There is a lot of action at the corner of Pacific Beach Drive and Crown Point Drive in Pacific Beach these days. The visible construction of grading for a small restoration project behind the marsh fence started in May of this year but the preparations started more than two years ago and the covering of the bare sandy soil will take at least six months to complete. The work is restricted to the portion of the marsh owned by the University of California and managed by UCSD.

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Non-Profit Sponsor Is Huge Step for Point Loma Park at End of Avenida de Portugal

June 17, 2015 by Source
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By Jon Linney and Don Sevrens / Special to the OB Rag

Our walk-in park at the upper end of Avenida de Portugal is moving forward. Big time.

We have a nonprofit sponsor. United Portuguese S.E.S., by a vote of the board of directors, has agreed to take on that role. What’s more, they will be our financial custodian, processing all private donations through a segregated account.

The agreement is a milestone on our path to success. It fulfills a city requirement that we have a nonprofit sponsor and means all donations are tax-deductible. Further, with UPSES serving also as the financial custodian, every penny of every donation will go directly to the park. There will be no administrative fees.

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OB Historical Society Presents: “San Diego Legends” – Thurs., June 18

June 17, 2015 by Source

OBHS Poster 6-18-15

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Panel on Homelessness at Midway Planners’ Meet – Wed. June 17

June 16, 2015 by Source
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By Tony de Garate

Oh no — not another meeting about homelessness?

No doubt that’s what some will say about the panel assembled by the office of District 2 San Diego City Councilor Lorie Zapf for a discussion on the topic at the monthly meeting of the Midway Community Planning Group June 17 at 3 p.m. in Room 205 of the San Diego Community College, West City Campus, 3249 Fordham St.

If anyone should be skeptical about efforts to address homeless issues in the Midway community, it’s Melanie Nickel, the planning group’s longtime chair. No other issue has been as chronic, pervasive and seemingly unsolvable in the 12 years she’s served with the group.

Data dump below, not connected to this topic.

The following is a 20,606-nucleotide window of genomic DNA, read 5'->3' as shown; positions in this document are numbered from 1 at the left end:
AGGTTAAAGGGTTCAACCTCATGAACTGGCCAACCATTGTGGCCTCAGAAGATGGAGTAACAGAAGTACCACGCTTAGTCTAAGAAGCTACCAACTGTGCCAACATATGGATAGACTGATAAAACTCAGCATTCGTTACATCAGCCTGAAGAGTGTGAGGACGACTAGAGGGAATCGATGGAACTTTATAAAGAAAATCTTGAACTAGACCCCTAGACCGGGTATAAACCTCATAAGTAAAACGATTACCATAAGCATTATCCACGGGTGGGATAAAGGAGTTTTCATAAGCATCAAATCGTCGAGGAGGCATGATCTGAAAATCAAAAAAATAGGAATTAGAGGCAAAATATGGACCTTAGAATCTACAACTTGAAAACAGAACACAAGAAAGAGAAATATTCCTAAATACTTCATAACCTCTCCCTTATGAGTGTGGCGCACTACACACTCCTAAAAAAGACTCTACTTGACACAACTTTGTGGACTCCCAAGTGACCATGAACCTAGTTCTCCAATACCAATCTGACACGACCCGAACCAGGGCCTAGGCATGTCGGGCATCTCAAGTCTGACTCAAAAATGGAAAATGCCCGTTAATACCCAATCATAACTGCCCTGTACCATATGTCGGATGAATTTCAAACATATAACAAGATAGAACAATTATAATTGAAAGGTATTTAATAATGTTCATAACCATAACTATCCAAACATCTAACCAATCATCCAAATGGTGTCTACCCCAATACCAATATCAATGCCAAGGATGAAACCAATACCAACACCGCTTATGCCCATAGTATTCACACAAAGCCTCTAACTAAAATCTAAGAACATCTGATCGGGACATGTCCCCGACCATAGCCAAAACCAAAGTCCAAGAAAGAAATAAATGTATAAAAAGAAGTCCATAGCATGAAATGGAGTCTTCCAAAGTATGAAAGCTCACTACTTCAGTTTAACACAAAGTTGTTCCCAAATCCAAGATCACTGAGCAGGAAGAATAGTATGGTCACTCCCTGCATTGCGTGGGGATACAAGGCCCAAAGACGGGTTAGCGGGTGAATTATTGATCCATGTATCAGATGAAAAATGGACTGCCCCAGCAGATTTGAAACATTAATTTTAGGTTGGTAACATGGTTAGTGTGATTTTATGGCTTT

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June in Your Garden: Time for Early Summer Planting

June 16, 2015 by Source

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By Susan Taylor

San Diegans get half an inch of rain… and they become mad planters!

Yes, it did rain and everyone rushed to plant more seeds and summer veggies in the refreshed soil. What a good idea! While it rained I browsed yet another article on companion planting. Although we did cover this topic last year I think it bears consideration.

Companion planting means planting certain garden plants together for intended benefits.

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The Old OB Hippie: Jogging for the Revolution

June 15, 2015 by Source

Old Hippie ob timeIt’s OB Time

The Old OB Hippie Claims He Was the First OB Jogger and Says: Concrete Is Not Good for Knees

By the Old OB Hippie

When I left the college campus with a degree, it was during the heady days of the Vietnam War and the anti-war movement. There had been protests and demonstrations galore against the war for years and they were getting more intense and militant as each year went by. The country was being torn up by the war and how the Pentagon got its way. Students and young people were being turned into radicals. ‘Revolution was in the air.’

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It’s Not Right: San Diego Life Guards Do Not Receive the Same Health Coverage as Firefighters

June 15, 2015 by Source
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Lifeguards Deserve Presumptive Coverage

By Ed Harris / Special to the OB Rag

When a San Diego Firefighter or Police officer is injured or contracts an illness while performing their job, the City provides them with presumptive health coverage. Presumptive coverage includes meningitis, tuberculosis and hepatitis, to name a few.

Since San Diego Lifeguards are part of the San Diego Fire Department, one would think they’d be provided that same presumptive coverage. They are not.